VILLAGE OF PINEHURST, N.C. – Make par.
If there was a rallying cry as match play wore on during the 113th Women’s North & South Amateur, it was that: Make pars.
And if you happen to make a lot of pars, you’re likely to keep playing.
As Pinehurst No. 2 continued to play difficult amidst July’s warm gusts of wind, a standout field of some of the best women’s amateurs was whittled down to four on Thursday. And, for most the part, the matches were won with a steady stream of pars.
“And in some cases, even bogeys,” said Anna Redding, the 2013 North & South Girls’ Junior champion, who advanced to Friday’s semifinals. “But definitely pars. Oh, I love pars.”
Even Kaitlyn Dambaugh, the No. 1 seed from the University of South Carolina and the only player to break par on No. 2 during the week, found that attrition by par was the path to victory. She won seven holes in her afternoon match against Muchin Keh, taking five of them with pars in her 4 & 2 victory.
“I just tried to make as many pars as I could today, and I made a ton,” said Dambaugh, who shot 68 on No. 2 on Wednesday to earn medalist honors. “Par here, it feels like birdie most of the time. These greens are so difficult. You don’t know what you’re going to get. If you make pars, you’re going to win holes with that.”
Bethany Wu, the top-ranked junior golfer in the world, felt the same way. A par was good enough to win the 18th hole and clip fifth-seeded Lauren Stephenson 1-up in the afternoon matches.
“I think par is birdie here,” said Wu, who will face Dambaugh in the semifinals. “Whenever you can make a par on each of these holes, it’s impressive.”
Georgia recruit Bailey Tardy was the lone player to make a run of birdies in the afternoon, and in doing so, unseated 2014 North & South runner-up Lori Beth Adams. Birdies on 10, 11, 14 and 17 enabled Tardy to prevail 2 & 1. Her birdie on the long par-4 14th was particularly impressive, coming after a triple bogey on 13 that had trimmed her lead to just one hole.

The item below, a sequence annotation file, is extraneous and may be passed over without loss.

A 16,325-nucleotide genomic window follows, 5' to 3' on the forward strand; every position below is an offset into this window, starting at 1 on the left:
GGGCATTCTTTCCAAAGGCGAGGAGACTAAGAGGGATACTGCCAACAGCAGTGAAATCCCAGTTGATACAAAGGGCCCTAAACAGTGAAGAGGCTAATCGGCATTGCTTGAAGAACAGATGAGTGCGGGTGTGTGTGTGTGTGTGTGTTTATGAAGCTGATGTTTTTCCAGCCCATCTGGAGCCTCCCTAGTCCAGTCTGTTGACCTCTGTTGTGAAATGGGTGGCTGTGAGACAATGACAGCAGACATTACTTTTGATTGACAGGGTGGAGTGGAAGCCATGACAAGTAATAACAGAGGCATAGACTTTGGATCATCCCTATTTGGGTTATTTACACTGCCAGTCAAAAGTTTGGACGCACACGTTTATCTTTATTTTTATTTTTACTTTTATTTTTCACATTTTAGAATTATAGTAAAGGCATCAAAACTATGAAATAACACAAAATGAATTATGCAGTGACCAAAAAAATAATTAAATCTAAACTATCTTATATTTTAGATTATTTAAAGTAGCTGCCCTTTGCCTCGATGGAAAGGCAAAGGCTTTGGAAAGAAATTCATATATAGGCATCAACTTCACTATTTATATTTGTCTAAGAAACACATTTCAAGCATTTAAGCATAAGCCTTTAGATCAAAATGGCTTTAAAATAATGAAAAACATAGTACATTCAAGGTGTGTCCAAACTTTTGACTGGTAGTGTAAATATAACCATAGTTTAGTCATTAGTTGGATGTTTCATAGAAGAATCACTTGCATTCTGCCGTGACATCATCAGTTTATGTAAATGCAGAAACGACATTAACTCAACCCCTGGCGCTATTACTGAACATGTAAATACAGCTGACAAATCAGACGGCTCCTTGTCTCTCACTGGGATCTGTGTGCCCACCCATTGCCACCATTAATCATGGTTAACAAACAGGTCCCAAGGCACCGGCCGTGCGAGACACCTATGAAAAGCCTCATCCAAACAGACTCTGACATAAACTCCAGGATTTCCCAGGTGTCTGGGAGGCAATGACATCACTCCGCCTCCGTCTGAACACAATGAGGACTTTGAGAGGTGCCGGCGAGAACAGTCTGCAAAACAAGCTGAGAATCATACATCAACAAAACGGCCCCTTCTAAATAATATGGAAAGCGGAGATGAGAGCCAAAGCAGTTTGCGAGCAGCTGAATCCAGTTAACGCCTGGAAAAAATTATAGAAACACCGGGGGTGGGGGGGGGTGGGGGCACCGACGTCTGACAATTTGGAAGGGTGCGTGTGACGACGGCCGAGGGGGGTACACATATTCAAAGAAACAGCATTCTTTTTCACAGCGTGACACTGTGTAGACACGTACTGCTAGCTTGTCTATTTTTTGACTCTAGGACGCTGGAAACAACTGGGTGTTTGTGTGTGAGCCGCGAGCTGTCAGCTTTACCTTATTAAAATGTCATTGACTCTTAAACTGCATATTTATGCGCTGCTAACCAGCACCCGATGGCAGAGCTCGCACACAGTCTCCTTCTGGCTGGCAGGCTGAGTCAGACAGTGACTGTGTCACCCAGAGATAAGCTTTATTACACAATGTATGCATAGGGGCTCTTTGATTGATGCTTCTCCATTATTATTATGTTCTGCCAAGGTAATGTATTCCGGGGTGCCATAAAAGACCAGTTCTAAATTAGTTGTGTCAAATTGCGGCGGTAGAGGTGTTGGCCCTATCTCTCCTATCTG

“I know Lori Beth was runner-up last year so I knew it was going to be a tough match,” Tardy said. “I was prepared to go all the way to 18.”
That win sets up a semifinal match against Redding, who is trying to become the fourth player in history to win both the North & South Junior and Women’s championships. It will be a matchup of two players with significant Pinehurst ties; Tardy played in the 2014 U.S. Women’s Open and Redding, a native of Concord, counts Pinehurst Golf Academy instructor Kelly Mitchum as her short game coach.
Tardy is the only player left who has seen No. 2 play tougher. “I feel like in the Open I was a little more intimidated by the slopes off the greens,” she said. “Now that I’m back I’m like, ‘Oh, they’re not that big.’ But I think it was better that I played it in tougher conditions.”
“It was a shock I qualified, but it was a lot of fun,” Tardy said of her Women’s Open experience. “I didn’t play very well, but it was awesome being around the atmosphere and signing autographs and all that. It’s cool seeing this place without all the grandstands and the ropes. My mom was saying, ‘It’s so weird; I don’t have to stand behind a yellow rope!’”
Wu’s and Dambaugh’s semifinal is a pairing of two of the best young women’s amateurs in the world. It’s such a good matchup, Wu said that this time, par may not be enough.
“She’s a great player, so maybe birdies are going to be needed to beat her,” Wu said.
Story by Alex Podlogar